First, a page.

The Challenges of a Cashless Society

Cash may once have been king, but those days are over. In recent years, cashless payments have become increasingly popular due to their convenience, speed, security, and ease of use. Contactless card payments, in particular, have seen a massive surge in popularity. Data shows a growing trend: the global value of contactless card payments is set to exceed $10 billion by 2027. In the UK alone, a staggering 89% of all transactions are now contactless ‘tap-and-go’ payments [1].

However, as we move towards a cashless society, it is important to ensure that everyone has access to financial services. For many vulnerable groups, such as the visually impaired, those with Alzheimer’s or dementia, and those with literacy difficulties, the shift away from cash puts them at risk of financial exclusion. They may find it difficult to use traditional payment cards, either due to the complexity of remembering PINs or difficulties entering the relevant details.

There is a significant proportion of the population who are not currently served by traditional payment cards. The blind and visually impaired community numbers 2.2 billion globally [2], whilst the number of those with Alzheimer’s or dementia is greater than 55 million [3].

In addition, the number of people living with literacy shortcomings who cannot access or understand financial products and services is 750 million worldwide [4]. Finding a way to achieve inclusion for all these groups must be seen as a priority as we move away from cash.

The Challenge with Cards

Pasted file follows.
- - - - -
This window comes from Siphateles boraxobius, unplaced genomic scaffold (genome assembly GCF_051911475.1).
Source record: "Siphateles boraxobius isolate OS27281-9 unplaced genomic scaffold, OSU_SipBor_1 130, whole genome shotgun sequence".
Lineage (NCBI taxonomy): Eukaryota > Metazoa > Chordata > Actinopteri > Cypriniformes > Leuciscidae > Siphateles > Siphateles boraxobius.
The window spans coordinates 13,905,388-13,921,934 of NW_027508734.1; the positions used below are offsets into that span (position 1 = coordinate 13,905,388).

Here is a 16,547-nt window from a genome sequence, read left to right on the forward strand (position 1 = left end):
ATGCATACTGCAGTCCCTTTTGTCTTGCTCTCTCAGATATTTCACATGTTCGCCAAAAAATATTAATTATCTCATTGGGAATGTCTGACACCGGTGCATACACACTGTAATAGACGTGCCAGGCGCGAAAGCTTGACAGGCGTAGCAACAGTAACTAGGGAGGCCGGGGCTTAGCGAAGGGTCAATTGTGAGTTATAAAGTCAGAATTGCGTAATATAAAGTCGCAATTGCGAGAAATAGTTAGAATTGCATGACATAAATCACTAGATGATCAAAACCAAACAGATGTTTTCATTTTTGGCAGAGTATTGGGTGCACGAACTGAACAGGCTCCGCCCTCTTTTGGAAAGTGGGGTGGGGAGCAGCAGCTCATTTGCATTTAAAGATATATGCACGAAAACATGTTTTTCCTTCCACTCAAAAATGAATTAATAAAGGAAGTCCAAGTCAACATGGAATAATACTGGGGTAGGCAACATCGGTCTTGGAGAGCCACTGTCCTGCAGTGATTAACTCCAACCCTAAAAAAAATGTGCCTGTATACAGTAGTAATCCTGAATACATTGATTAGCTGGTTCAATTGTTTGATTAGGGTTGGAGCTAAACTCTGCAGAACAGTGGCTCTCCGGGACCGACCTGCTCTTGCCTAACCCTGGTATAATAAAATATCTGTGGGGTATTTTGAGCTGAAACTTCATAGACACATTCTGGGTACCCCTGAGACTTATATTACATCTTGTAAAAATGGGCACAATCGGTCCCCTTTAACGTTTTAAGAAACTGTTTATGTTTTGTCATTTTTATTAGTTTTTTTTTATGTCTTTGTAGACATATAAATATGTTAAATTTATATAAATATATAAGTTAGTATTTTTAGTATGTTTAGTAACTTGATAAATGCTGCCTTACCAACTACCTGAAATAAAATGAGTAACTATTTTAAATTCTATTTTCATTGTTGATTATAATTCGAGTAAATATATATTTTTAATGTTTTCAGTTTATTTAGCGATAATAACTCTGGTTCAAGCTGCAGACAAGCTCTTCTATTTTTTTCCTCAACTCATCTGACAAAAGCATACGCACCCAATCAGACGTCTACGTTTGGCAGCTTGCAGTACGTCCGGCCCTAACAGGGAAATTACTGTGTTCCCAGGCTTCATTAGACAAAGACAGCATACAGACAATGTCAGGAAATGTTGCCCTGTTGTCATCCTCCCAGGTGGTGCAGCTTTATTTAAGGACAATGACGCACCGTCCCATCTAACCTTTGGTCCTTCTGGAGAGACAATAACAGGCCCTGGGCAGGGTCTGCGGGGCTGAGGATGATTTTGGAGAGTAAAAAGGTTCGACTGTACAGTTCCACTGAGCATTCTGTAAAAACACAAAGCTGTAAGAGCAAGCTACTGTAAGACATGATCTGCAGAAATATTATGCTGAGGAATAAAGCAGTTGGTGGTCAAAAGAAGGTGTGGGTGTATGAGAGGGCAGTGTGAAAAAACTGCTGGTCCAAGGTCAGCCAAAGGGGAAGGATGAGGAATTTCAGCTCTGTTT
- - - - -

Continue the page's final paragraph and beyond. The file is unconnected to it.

In addition to presenting the challenge of remembering a PIN, the traditional payment card also offers security concerns. Other than the PIN validation, there is no real way to know if the person holding the card is indeed the authorized user. And in the case of contactless payments the PIN is not required. Card fraud is a serious issue, making it imperative that a more secure solution be found.

Choose a Smart Card Payment System

However, there is a solution: a smart card payment system with a built-in fingerprint sensor. This system not only ensures user identity authentication, but it also removes the barriers to use, such as remembering and entering a PIN. The biometric data is stored securely in the card itself, meaning customers can use the card without fear of fraud while still  enjoying the benefits of a rapid, simple transaction process.

By adopting a smart card payment system founded on biometric technology, we can ensure that everyone has access to the financial services they need, without compromising security or ease of use. In the next blog post, we will discuss in more detail how this technology can help bring about financial inclusion for all.